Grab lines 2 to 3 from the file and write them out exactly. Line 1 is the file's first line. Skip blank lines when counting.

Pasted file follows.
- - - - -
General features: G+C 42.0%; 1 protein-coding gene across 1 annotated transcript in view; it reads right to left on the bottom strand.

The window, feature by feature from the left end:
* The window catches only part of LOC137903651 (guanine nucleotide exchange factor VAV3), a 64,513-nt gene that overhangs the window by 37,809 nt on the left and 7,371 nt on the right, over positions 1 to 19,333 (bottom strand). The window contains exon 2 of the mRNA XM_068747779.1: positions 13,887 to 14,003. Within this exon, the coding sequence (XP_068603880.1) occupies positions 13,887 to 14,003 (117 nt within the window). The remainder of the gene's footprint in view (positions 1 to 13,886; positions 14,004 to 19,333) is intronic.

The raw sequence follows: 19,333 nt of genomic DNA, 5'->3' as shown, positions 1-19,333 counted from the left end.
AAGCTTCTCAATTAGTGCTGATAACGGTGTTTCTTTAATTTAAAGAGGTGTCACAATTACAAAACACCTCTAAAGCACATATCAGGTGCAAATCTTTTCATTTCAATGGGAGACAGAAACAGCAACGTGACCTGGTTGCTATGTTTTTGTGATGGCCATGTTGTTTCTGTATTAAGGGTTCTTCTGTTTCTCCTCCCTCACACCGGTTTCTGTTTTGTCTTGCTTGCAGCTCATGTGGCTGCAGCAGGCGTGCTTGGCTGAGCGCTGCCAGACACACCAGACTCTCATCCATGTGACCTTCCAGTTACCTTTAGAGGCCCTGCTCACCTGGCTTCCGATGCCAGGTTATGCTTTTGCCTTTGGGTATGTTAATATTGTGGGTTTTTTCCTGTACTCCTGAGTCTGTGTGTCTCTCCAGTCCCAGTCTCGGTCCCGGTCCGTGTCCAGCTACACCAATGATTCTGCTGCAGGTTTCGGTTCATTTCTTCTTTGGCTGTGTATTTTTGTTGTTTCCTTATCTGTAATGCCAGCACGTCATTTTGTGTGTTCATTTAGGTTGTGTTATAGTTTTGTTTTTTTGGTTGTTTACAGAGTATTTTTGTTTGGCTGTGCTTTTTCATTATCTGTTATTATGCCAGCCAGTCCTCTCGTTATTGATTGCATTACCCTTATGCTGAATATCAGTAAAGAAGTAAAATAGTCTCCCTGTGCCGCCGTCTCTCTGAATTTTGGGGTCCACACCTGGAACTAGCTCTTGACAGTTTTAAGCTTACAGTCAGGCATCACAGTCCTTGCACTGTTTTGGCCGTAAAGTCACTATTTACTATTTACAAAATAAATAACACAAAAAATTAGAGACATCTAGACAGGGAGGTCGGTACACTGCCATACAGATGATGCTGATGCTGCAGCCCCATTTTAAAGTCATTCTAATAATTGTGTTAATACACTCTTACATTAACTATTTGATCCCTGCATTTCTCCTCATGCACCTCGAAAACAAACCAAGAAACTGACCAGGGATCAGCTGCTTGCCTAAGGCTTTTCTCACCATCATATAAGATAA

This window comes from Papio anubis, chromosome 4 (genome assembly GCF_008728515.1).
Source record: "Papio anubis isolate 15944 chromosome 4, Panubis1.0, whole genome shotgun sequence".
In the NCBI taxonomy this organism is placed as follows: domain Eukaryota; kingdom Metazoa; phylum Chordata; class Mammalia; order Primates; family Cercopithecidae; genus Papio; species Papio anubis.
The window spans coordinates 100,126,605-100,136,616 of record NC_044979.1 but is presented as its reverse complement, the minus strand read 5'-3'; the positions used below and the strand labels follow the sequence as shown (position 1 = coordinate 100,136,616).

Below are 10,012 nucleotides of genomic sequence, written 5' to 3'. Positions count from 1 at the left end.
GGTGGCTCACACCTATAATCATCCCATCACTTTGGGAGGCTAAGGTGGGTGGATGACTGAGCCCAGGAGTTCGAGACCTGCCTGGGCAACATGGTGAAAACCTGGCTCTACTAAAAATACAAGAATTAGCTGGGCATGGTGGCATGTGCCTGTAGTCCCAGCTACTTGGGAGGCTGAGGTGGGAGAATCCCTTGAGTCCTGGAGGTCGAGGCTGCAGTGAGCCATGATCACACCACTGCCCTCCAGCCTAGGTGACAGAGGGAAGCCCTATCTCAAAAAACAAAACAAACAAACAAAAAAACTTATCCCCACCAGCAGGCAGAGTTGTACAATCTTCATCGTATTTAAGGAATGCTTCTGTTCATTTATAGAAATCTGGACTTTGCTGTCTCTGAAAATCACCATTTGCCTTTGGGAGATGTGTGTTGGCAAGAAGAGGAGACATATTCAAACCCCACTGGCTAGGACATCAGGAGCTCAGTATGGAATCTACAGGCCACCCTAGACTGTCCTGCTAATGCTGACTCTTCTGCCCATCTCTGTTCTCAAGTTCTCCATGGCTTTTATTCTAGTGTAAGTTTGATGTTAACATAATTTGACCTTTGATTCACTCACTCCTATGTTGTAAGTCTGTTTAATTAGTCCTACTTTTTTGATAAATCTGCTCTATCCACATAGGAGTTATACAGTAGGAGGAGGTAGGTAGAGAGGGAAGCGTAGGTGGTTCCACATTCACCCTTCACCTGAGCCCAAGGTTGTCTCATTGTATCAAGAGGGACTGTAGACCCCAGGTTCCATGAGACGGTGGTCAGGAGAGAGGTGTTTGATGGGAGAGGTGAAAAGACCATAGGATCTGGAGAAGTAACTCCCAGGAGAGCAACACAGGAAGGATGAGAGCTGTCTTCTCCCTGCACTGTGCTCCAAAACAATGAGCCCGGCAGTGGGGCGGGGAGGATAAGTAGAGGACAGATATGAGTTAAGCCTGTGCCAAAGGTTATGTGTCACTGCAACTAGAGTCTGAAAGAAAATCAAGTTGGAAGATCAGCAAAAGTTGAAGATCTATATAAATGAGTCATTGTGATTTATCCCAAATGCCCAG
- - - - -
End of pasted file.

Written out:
The window, feature by feature from the left end:
* The window catches only part of LOC137903651 (guanine nucleotide exchange factor VAV3), a 64,513-nt gene that overhangs the window by 37,809 nt on the left and 7,371 nt on the right, over positions 1 to 19,333 (bottom strand). The window contains exon 2 of the mRNA XM_068747779.1: positions 13,887 to 14,003. Within this exon, the coding sequence (XP_068603880.1) occupies positions 13,887 to 14,003 (117 nt within the window). The remainder of the gene's footprint in view (positions 1 to 13,886; positions 14,004 to 19,333) is intronic.